To show that personal jurisdiction exists over a defendant, a plaintiff must establish first, that jurisdiction is authorized under Utah law and second, that the exercise of jurisdiction does not offend the due process clause of the Fourteenth Amendment. See Far West Capital, 46 F.3d at 1074. The Tenth Circuit has recognized that the “jurisdictional inquiry in Utah diversity cases is reduced to a single question: did the defendants have sufficient ‘minimum contacts' with the state of Utah to establish personal jurisdiction over them?” Rusakiewicz v. Lowe, 556 F.3d 1095, 1100 (10th Cir. 2009) (citation omitted).

         A. Alert has minimum contacts with the State of Utah.

         A defendant is held to have minimum contacts with a forum where he “has purposefully directed his activities at residents of the forum, and the litigation results from alleged injuries that arise out of or relate to those activities.” Burger King Corp. v. Rudzewicz, 471 U.S. 462, 472 (1985) (internal quotation marks and citations omitted). However, “the plaintiff cannot be the only link between the defendant and the forum. Rather, it is the defendant's conduct that must form the necessary connection with the forum State that is the basis for its jurisdiction over him.” Walden v. Fiore, 571 U.S. 277, 285-86 (2014) (citing Burger King Corp., 471 U.S. at 478). While a defendant's contacts with the forum State “may be intertwined with his transactions or interactions with a plaintiff, ” their relationship with the plaintiff, standing alone, “is an insufficient basis for jurisdiction.” Id. at 286. In order to authorize jurisdiction, a defendant's conduct in a state “must have a broader effect on the forum itself-something beyond the effect felt by the plaintiff alone.” Younique, L.L.C. v. Youssef, No. 2:15-cv-783, 2016 WL 6998659, at *7 (D. Utah Nov. 30, 2016) (emphasis in original).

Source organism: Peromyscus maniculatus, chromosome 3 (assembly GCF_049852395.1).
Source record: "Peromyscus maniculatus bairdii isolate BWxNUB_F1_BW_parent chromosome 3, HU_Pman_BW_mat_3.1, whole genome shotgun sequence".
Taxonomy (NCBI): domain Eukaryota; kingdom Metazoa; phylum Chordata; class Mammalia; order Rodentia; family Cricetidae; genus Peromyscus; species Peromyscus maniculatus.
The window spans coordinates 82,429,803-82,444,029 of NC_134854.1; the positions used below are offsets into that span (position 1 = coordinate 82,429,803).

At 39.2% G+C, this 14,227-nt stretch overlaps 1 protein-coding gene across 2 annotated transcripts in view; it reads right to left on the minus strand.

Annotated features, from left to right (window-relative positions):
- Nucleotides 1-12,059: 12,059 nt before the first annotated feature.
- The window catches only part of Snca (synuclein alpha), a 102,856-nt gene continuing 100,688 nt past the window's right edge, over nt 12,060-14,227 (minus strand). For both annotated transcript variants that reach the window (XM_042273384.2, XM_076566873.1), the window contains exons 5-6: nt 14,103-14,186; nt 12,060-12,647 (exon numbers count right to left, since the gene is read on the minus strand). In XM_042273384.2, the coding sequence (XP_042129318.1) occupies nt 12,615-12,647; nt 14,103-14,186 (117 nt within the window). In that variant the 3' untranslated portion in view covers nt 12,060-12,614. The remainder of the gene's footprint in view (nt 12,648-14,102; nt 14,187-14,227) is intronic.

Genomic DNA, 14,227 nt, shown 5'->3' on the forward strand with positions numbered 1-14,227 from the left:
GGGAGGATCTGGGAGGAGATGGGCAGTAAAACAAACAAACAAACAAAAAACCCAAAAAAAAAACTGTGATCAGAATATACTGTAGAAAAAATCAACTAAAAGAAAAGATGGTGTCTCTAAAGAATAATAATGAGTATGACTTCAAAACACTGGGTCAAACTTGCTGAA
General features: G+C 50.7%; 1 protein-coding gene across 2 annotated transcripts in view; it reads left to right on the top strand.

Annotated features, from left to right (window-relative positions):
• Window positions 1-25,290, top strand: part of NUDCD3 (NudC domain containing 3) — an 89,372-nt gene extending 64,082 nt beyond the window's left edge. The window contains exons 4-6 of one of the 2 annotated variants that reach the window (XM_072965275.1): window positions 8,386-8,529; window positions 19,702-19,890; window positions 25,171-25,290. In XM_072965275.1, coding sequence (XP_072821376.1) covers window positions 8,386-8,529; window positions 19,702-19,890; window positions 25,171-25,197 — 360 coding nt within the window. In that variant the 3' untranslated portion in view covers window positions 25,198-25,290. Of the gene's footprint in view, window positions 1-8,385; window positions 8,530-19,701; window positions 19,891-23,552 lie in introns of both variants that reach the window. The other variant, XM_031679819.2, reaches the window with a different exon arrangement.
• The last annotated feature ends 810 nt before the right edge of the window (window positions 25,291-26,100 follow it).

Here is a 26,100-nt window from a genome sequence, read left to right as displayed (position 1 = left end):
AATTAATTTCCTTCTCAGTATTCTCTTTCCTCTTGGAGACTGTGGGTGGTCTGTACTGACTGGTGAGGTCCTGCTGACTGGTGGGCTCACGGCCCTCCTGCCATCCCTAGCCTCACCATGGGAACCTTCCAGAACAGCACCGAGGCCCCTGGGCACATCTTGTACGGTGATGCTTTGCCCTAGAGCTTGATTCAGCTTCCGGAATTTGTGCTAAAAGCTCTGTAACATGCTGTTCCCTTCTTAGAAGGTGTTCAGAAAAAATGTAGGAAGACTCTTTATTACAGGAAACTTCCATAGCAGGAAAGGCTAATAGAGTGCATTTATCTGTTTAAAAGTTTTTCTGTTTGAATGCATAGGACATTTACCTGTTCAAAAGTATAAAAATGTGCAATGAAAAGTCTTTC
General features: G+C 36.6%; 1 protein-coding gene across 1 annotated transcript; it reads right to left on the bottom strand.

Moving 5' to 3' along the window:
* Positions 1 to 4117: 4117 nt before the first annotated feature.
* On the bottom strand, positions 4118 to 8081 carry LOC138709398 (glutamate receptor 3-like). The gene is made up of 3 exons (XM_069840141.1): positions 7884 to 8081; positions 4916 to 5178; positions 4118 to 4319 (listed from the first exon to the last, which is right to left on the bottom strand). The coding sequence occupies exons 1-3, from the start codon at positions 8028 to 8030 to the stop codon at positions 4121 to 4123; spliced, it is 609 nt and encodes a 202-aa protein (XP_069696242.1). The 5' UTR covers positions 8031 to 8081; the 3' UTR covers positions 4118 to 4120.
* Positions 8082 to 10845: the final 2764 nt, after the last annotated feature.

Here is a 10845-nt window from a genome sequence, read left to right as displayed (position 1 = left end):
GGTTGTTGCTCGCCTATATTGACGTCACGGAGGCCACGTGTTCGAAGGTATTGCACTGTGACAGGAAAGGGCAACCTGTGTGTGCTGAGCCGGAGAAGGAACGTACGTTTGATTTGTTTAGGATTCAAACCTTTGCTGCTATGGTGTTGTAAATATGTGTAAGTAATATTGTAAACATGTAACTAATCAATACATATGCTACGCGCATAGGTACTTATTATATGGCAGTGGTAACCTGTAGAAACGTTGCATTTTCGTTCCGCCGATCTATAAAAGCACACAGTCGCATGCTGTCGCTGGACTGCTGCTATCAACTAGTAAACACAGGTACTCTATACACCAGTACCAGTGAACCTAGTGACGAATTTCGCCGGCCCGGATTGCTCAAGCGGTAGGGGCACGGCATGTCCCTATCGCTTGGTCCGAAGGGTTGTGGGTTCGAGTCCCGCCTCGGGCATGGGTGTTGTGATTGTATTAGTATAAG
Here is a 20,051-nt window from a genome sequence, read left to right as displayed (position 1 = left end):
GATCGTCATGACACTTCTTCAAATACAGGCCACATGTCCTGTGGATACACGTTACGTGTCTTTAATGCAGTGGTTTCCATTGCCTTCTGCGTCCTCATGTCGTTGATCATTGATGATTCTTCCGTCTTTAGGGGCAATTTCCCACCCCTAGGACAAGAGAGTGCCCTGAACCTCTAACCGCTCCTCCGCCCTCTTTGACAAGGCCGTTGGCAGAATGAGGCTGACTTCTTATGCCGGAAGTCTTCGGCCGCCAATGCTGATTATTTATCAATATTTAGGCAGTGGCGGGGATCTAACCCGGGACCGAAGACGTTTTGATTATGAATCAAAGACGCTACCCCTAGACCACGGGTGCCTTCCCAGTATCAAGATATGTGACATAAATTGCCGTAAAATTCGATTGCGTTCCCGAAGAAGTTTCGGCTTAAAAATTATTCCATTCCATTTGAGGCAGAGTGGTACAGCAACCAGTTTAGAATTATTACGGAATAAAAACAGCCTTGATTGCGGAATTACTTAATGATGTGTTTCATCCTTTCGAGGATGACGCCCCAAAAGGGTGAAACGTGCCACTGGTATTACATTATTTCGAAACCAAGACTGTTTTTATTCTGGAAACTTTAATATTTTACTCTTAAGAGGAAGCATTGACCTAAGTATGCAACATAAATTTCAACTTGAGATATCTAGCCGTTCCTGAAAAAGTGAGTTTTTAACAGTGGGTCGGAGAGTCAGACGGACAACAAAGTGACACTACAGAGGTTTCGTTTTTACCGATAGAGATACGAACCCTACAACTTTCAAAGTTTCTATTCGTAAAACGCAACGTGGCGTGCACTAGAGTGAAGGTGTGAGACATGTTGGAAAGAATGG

Alert's contacts with Utah are minimal. It is a Hawaii company with its principal place of business in Hawaii that only provides services in Hawaii, and it only used the client information that it obtained from Vivint in Hawaii. Thus, as Vivint succinctly states in its opposition to Alert's motion to dismiss, “Alert's Motion to Dismiss presents a simple issue: Can a defendant who steals property from a company located in Utah to the harm and detriment of that company avoid having to answer for that theft in a Utah court by utilizing the stolen property outside of Utah?” (ECF No. 16 at 1). Tenth Circuit precedent establishes that it cannot.

         “The minimum contacts test for specific jurisdiction encompasses two distinct requirements: (i) that the defendant must have purposefully directed its activities at residents of the forum state, and (ii) that the plaintiff's injuries must arise out of [the] defendant's forum-related activities.” Old Republic Ins. Co. v. Cont'l Motors, Inc., 877 F.3d 895, 904 (10th Cir. 2017) (quotations and citations omitted). In a tort case, the first requirement may be established “when an out-of-state defendant's intentional conduct targets and has substantial harmful effects in the forum state.” Id. at 907 (emphasis added) (citing Calder v. Jones, 465 U.S. 783, 790-91 (1984)). This requires that three elements be met: “(a) an ...